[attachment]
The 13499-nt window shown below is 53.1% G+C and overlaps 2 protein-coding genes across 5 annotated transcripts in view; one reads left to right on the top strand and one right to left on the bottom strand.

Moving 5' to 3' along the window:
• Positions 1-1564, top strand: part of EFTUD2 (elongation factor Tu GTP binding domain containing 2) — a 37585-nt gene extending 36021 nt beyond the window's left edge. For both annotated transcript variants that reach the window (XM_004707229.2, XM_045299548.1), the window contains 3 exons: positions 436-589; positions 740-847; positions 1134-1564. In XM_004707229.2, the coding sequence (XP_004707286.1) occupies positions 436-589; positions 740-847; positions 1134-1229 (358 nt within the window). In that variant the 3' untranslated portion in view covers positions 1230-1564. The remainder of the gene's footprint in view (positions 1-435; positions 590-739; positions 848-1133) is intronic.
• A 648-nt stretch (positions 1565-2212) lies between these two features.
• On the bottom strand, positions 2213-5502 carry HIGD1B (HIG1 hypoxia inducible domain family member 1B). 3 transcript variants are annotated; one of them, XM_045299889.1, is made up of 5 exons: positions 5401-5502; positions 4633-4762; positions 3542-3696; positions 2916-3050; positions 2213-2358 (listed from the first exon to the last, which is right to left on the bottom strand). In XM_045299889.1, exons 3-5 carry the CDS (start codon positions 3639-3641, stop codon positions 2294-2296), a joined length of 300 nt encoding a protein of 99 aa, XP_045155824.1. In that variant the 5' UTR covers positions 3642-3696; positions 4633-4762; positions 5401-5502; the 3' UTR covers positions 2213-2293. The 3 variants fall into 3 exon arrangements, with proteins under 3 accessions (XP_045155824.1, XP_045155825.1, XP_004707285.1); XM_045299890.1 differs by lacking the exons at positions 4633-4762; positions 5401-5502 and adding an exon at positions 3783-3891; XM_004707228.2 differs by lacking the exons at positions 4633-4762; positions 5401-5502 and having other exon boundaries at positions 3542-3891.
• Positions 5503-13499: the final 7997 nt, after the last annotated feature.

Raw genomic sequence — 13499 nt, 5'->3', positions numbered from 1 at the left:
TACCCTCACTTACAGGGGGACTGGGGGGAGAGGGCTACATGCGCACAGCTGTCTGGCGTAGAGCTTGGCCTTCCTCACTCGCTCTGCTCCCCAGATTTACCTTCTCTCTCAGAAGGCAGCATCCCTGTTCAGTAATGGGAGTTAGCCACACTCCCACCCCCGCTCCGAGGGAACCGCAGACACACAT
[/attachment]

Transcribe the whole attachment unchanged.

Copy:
The 13499-nt window shown below is 53.1% G+C and overlaps 2 protein-coding genes across 5 annotated transcripts in view; one reads left to right on the top strand and one right to left on the bottom strand.

Moving 5' to 3' along the window:
• Positions 1-1564, top strand: part of EFTUD2 (elongation factor Tu GTP binding domain containing 2) — a 37585-nt gene extending 36021 nt beyond the window's left edge. For both annotated transcript variants that reach the window (XM_004707229.2, XM_045299548.1), the window contains 3 exons: positions 436-589; positions 740-847; positions 1134-1564. In XM_004707229.2, the coding sequence (XP_004707286.1) occupies positions 436-589; positions 740-847; positions 1134-1229 (358 nt within the window). In that variant the 3' untranslated portion in view covers positions 1230-1564. The remainder of the gene's footprint in view (positions 1-435; positions 590-739; positions 848-1133) is intronic.
• A 648-nt stretch (positions 1565-2212) lies between these two features.
• On the bottom strand, positions 2213-5502 carry HIGD1B (HIG1 hypoxia inducible domain family member 1B). 3 transcript variants are annotated; one of them, XM_045299889.1, is made up of 5 exons: positions 5401-5502; positions 4633-4762; positions 3542-3696; positions 2916-3050; positions 2213-2358 (listed from the first exon to the last, which is right to left on the bottom strand). In XM_045299889.1, exons 3-5 carry the CDS (start codon positions 3639-3641, stop codon positions 2294-2296), a joined length of 300 nt encoding a protein of 99 aa, XP_045155824.1. In that variant the 5' UTR covers positions 3642-3696; positions 4633-4762; positions 5401-5502; the 3' UTR covers positions 2213-2293. The 3 variants fall into 3 exon arrangements, with proteins under 3 accessions (XP_045155824.1, XP_045155825.1, XP_004707285.1); XM_045299890.1 differs by lacking the exons at positions 4633-4762; positions 5401-5502 and adding an exon at positions 3783-3891; XM_004707228.2 differs by lacking the exons at positions 4633-4762; positions 5401-5502 and having other exon boundaries at positions 3542-3891.
• Positions 5503-13499: the final 7997 nt, after the last annotated feature.

Raw genomic sequence — 13499 nt, 5'->3', positions numbered from 1 at the left:
TACCCTCACTTACAGGGGGACTGGGGGGAGAGGGCTACATGCGCACAGCTGTCTGGCGTAGAGCTTGGCCTTCCTCACTCGCTCTGCTCCCCAGATTTACCTTCTCTCTCAGAAGGCAGCATCCCTGTTCAGTAATGGGAGTTAGCCACACTCCCACCCCCGCTCCGAGGGAACCGCAGACACACAT